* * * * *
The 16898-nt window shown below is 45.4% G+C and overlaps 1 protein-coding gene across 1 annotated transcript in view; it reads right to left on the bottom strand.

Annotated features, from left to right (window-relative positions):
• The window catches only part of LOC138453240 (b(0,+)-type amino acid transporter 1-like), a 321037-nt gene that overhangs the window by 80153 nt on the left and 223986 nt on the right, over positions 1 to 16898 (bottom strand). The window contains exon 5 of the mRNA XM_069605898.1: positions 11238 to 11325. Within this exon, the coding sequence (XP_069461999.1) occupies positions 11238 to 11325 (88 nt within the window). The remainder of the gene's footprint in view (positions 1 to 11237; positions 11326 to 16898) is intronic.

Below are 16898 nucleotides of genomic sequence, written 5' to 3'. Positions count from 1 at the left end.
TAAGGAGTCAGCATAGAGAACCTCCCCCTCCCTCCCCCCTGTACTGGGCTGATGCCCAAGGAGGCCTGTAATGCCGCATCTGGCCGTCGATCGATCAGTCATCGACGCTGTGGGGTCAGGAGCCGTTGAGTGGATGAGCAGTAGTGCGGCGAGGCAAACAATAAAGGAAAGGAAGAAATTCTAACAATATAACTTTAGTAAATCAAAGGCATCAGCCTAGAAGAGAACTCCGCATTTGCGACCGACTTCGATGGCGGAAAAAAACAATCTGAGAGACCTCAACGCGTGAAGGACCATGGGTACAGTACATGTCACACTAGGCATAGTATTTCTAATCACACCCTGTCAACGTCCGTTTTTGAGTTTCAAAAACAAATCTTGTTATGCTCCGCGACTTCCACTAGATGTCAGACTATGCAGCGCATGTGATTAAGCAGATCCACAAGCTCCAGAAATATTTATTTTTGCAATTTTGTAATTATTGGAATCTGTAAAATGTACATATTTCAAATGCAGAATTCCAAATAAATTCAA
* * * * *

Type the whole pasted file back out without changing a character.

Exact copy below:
The 16898-nt window shown below is 45.4% G+C and overlaps 1 protein-coding gene across 1 annotated transcript in view; it reads right to left on the bottom strand.

Annotated features, from left to right (window-relative positions):
• The window catches only part of LOC138453240 (b(0,+)-type amino acid transporter 1-like), a 321037-nt gene that overhangs the window by 80153 nt on the left and 223986 nt on the right, over positions 1 to 16898 (bottom strand). The window contains exon 5 of the mRNA XM_069605898.1: positions 11238 to 11325. Within this exon, the coding sequence (XP_069461999.1) occupies positions 11238 to 11325 (88 nt within the window). The remainder of the gene's footprint in view (positions 1 to 11237; positions 11326 to 16898) is intronic.

Below are 16898 nucleotides of genomic sequence, written 5' to 3'. Positions count from 1 at the left end.
TAAGGAGTCAGCATAGAGAACCTCCCCCTCCCTCCCCCCTGTACTGGGCTGATGCCCAAGGAGGCCTGTAATGCCGCATCTGGCCGTCGATCGATCAGTCATCGACGCTGTGGGGTCAGGAGCCGTTGAGTGGATGAGCAGTAGTGCGGCGAGGCAAACAATAAAGGAAAGGAAGAAATTCTAACAATATAACTTTAGTAAATCAAAGGCATCAGCCTAGAAGAGAACTCCGCATTTGCGACCGACTTCGATGGCGGAAAAAAACAATCTGAGAGACCTCAACGCGTGAAGGACCATGGGTACAGTACATGTCACACTAGGCATAGTATTTCTAATCACACCCTGTCAACGTCCGTTTTTGAGTTTCAAAAACAAATCTTGTTATGCTCCGCGACTTCCACTAGATGTCAGACTATGCAGCGCATGTGATTAAGCAGATCCACAAGCTCCAGAAATATTTATTTTTGCAATTTTGTAATTATTGGAATCTGTAAAATGTACATATTTCAAATGCAGAATTCCAAATAAATTCAA